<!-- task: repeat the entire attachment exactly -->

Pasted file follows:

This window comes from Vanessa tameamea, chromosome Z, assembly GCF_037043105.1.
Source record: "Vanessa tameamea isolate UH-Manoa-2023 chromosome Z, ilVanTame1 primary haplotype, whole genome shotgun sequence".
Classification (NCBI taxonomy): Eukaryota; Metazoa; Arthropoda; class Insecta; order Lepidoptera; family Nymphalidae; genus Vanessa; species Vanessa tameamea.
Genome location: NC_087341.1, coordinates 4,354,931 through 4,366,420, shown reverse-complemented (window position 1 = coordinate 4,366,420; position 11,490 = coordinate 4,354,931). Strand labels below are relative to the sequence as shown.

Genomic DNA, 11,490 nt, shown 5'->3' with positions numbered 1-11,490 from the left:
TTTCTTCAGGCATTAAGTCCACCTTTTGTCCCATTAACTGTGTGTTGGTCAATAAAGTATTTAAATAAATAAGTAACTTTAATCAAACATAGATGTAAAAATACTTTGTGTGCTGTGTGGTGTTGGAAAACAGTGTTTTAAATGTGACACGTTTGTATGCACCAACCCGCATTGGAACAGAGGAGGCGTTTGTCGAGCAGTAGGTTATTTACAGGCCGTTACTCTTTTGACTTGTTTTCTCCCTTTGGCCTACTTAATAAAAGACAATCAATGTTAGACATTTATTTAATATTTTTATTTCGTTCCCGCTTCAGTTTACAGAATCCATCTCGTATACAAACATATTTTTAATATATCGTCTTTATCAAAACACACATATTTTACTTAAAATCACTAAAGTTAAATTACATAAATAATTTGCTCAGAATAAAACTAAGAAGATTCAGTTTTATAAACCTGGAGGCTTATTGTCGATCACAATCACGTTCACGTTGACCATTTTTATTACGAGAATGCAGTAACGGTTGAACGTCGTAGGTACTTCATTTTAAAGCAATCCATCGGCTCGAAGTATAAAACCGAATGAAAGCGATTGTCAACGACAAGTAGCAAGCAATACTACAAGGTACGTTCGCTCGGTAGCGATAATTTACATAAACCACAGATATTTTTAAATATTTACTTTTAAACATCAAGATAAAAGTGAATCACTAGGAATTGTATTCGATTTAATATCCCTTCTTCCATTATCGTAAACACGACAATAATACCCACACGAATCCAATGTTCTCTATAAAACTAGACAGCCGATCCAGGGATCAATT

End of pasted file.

This window comes from Vanessa tameamea, chromosome Z, assembly GCF_037043105.1.
Source record: "Vanessa tameamea isolate UH-Manoa-2023 chromosome Z, ilVanTame1 primary haplotype, whole genome shotgun sequence".
Classification (NCBI taxonomy): Eukaryota; Metazoa; Arthropoda; class Insecta; order Lepidoptera; family Nymphalidae; genus Vanessa; species Vanessa tameamea.
Genome location: NC_087341.1, coordinates 4,354,931 through 4,366,420, shown reverse-complemented (window position 1 = coordinate 4,366,420; position 11,490 = coordinate 4,354,931). Strand labels below are relative to the sequence as shown.

Genomic DNA, 11,490 nt, shown 5'->3' with positions numbered 1-11,490 from the left:
TTTCTTCAGGCATTAAGTCCACCTTTTGTCCCATTAACTGTGTGTTGGTCAATAAAGTATTTAAATAAATAAGTAACTTTAATCAAACATAGATGTAAAAATACTTTGTGTGCTGTGTGGTGTTGGAAAACAGTGTTTTAAATGTGACACGTTTGTATGCACCAACCCGCATTGGAACAGAGGAGGCGTTTGTCGAGCAGTAGGTTATTTACAGGCCGTTACTCTTTTGACTTGTTTTCTCCCTTTGGCCTACTTAATAAAAGACAATCAATGTTAGACATTTATTTAATATTTTTATTTCGTTCCCGCTTCAGTTTACAGAATCCATCTCGTATACAAACATATTTTTAATATATCGTCTTTATCAAAACACACATATTTTACTTAAAATCACTAAAGTTAAATTACATAAATAATTTGCTCAGAATAAAACTAAGAAGATTCAGTTTTATAAACCTGGAGGCTTATTGTCGATCACAATCACGTTCACGTTGACCATTTTTATTACGAGAATGCAGTAACGGTTGAACGTCGTAGGTACTTCATTTTAAAGCAATCCATCGGCTCGAAGTATAAAACCGAATGAAAGCGATTGTCAACGACAAGTAGCAAGCAATACTACAAGGTACGTTCGCTCGGTAGCGATAATTTACATAAACCACAGATATTTTTAAATATTTACTTTTAAACATCAAGATAAAAGTGAATCACTAGGAATTGTATTCGATTTAATATCCCTTCTTCCATTATCGTAAACACGACAATAATACCCACACGAATCCAATGTTCTCTATAAAACTAGACAGCCGATCCAGGGATCAATT